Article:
IWTYAL 032: Single words or full sentences?

itunesButtonSebastian asks: “Should I learn single words or complete phrases?”

In this episode:

  • The disadvantages of learning single words
  • Why learning vocabulary in complete phrases is so valuable
  • Where you take your vocabulary from

Resources mentioned in today’s episode:

My recommended resource today is:

Start speaking today

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  • ToGusDS

    ok, I will give it a try, because untill now I just be learning single japanese words and I can’t remember most of them, any advice to learn kanjis?

  • macaogrrl

    Hi, Olly.

    I want to say thanks for the very useful podcasts and your whole blog. Wish I had realized how much easier & more efficient it is to learn with full sentences when I first started Cantonese! 🙂

    I also want to ask a follow up question on this topic. Two interrelated questions, actually… 1) Do you have a list of base sentences you use to get rolling from zero in a new language (thinking ahead for my next language project)? 2) Any tips on drafting memorable sentences for boring things? Colors, shapes, animals. Basically all the things kids learn by age three! I am struggling because these feel boring and are blurring together for me. (My geography vocab suffers in this way, too.)

    Thanks for all your hard work, really love your site!

    • Hi… yes, I do have that list of sentences actually, but it’s more geared towards “adverbial phrases” that help me speak more fluently in conversations. I call it the “Little Black Book” and it’s a bonus inside my training course. As for boring things… I don’t learn them! I always focus on conversations, and I try to only learn things that I want to use. Just because something is in your textbook, that doesn’t mean you need to learn it! I find that if you start speaking and communicating, you’ll learn the boring things naturally over time.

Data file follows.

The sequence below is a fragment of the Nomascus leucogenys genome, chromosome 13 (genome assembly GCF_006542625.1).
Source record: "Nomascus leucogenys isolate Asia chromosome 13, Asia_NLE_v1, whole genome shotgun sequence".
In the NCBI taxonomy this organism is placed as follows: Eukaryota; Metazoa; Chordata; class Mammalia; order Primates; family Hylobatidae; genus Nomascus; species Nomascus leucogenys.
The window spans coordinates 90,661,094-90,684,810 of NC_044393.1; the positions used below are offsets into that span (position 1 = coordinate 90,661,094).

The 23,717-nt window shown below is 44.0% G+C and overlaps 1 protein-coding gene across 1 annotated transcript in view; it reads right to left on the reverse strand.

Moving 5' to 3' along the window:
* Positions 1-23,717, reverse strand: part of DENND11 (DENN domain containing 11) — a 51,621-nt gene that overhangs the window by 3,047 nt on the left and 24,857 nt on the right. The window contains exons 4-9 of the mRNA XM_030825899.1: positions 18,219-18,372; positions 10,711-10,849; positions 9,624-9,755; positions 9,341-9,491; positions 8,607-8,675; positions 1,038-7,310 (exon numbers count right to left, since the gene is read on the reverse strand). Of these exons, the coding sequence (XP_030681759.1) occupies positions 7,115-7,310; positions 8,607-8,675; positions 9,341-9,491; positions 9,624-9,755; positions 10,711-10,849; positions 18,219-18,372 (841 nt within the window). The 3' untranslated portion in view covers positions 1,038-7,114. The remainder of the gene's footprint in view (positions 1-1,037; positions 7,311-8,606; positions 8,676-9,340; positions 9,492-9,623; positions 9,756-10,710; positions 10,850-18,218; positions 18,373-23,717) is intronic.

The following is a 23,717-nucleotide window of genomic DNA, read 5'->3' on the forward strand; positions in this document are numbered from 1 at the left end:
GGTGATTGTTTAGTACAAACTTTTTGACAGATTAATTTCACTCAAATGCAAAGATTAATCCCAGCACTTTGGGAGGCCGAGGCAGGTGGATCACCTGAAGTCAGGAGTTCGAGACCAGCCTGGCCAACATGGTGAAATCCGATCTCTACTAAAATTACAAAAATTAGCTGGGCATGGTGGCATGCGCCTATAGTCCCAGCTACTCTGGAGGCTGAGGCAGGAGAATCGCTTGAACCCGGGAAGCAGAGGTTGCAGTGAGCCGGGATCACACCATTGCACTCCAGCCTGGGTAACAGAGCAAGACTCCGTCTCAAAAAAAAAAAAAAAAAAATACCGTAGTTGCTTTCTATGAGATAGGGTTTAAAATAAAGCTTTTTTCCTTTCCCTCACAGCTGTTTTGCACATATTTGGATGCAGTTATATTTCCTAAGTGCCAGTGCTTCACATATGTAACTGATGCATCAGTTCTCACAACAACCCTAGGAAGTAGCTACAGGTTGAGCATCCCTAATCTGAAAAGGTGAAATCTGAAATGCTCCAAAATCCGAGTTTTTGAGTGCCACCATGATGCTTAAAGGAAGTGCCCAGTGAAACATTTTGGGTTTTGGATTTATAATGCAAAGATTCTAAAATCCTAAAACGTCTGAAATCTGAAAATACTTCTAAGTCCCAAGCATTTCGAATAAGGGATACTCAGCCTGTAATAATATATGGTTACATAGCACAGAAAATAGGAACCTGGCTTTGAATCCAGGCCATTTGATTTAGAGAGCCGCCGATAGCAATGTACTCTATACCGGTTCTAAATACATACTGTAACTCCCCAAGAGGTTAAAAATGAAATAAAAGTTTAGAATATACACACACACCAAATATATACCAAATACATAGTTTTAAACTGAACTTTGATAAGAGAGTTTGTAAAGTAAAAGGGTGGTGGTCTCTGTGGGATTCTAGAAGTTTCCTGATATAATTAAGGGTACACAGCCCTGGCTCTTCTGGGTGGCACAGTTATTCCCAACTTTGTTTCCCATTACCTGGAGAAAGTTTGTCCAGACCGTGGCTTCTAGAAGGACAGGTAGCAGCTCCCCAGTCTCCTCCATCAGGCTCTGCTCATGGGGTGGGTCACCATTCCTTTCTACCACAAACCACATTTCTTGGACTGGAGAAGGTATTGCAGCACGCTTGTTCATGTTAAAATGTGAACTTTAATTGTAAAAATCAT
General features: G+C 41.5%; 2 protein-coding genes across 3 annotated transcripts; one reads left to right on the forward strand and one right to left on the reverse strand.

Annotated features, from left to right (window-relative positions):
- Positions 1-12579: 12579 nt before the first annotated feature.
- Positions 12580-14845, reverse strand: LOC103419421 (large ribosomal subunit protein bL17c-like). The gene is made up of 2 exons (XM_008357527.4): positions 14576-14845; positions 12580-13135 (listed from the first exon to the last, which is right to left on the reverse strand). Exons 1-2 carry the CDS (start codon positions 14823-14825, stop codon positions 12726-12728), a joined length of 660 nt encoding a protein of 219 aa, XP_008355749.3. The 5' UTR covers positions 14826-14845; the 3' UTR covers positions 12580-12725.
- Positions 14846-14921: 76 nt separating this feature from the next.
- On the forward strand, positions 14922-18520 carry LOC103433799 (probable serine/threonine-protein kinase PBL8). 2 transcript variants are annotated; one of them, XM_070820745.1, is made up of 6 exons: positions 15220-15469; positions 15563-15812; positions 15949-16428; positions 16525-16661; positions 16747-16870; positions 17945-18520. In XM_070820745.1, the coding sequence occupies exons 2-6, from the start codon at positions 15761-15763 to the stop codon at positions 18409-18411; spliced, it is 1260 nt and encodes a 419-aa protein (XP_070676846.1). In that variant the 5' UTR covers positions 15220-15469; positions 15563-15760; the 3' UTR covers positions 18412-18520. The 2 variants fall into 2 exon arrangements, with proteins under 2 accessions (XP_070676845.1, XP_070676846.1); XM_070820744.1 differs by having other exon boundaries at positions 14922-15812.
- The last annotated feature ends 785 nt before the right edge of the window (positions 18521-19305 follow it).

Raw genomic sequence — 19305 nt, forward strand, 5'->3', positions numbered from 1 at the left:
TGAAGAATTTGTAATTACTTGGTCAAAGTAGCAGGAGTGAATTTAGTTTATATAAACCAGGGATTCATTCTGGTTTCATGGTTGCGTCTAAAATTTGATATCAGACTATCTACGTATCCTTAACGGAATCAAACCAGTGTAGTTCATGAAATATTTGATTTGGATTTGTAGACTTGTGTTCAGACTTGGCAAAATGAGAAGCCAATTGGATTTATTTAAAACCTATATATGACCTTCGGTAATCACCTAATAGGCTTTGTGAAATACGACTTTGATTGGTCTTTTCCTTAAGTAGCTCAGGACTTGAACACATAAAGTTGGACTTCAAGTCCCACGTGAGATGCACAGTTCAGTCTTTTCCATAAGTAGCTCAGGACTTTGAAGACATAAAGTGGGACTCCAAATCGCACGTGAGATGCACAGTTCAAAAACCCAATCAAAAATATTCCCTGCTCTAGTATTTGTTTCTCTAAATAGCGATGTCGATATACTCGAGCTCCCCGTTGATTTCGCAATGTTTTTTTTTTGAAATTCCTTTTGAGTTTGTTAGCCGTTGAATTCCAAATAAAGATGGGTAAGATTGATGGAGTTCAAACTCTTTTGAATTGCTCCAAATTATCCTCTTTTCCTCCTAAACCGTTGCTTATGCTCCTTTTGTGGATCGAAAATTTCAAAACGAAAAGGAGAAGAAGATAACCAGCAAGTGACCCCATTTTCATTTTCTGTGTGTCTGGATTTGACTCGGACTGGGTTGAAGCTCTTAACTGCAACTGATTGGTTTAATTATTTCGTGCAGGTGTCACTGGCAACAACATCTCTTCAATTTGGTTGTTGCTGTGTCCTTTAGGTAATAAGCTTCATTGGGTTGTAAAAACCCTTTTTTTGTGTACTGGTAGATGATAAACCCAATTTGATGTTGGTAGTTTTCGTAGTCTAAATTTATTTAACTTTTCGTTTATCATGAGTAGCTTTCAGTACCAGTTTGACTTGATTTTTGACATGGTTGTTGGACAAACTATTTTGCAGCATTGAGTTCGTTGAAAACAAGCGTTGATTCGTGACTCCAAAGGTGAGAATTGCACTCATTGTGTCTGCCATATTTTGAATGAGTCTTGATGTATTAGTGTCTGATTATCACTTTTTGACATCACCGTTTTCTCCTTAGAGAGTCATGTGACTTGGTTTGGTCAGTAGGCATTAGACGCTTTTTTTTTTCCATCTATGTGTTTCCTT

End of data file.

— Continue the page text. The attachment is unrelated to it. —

• macaogrrl

        Thanks, Olly. I (briefly) hired a private tutor who shamed me for gaps in my knowledge, like not knowing how to say “Go wash your hands”…and for not knowing the basic animals. “All my students know this already.” I asked him why I would need to tell someone to wash their hands in real life, or need to talk about lions for that matter. We didn’t have a second lesson. 🙂 Anyway, I still felt a bit inadequate after that experience, so am glad to hear you don’t bother stressing about such things and just pick them up when needed. Thanks as always!

  • Andy R

    This podcast was encouraging. I’ve decided to learn Indonesian by memorizing sentences from day one and putting off grammar study. It’s difficult, and you explained why in this podcast: It’s because I don’t know any Indonesian words yet. I literally started learning the language a week ago. So every word in every sentence is new for me. But before long, it should start getting easier, and knowing that should help me to persevere. Thanks for your advice, Olly.

  • Cherry May Konya

    This is very helpful I almost writing thousand of words for a month but I can’t memorize every single word then last night someone message in nihonggo … I translated it and I learned alot just an hour of conversation with Japanese native speaker…now I understand more thanks Mr. Olly….I like the way you speak 😉

  • Richard Creaser

    Thanks for that Olly. It really does make sense to memorise & speak in chunks. As you say there is probably only one word that you don’t know within that sentence but it is a great way of constantly revising the words that you are already familiar with. I have what is probably a basic question for you:- is there a name for Thai written using the English alphabet, like Chinese written in PinYin? Thank you.

    • No, there’s no name for romanisation in Thai. In fact, there’s no standard way to write it either, and it’s heavily criticised by Thai experts for being misleading to students, due to the fact that many nuances cannot be represented accurately without using the Thai alphabet. Having said that, I believe it’s essential as a “jumping off point”.

  • Prosper Kalu Kalu

    Kudos to you for this great tutorial Mr. Richards.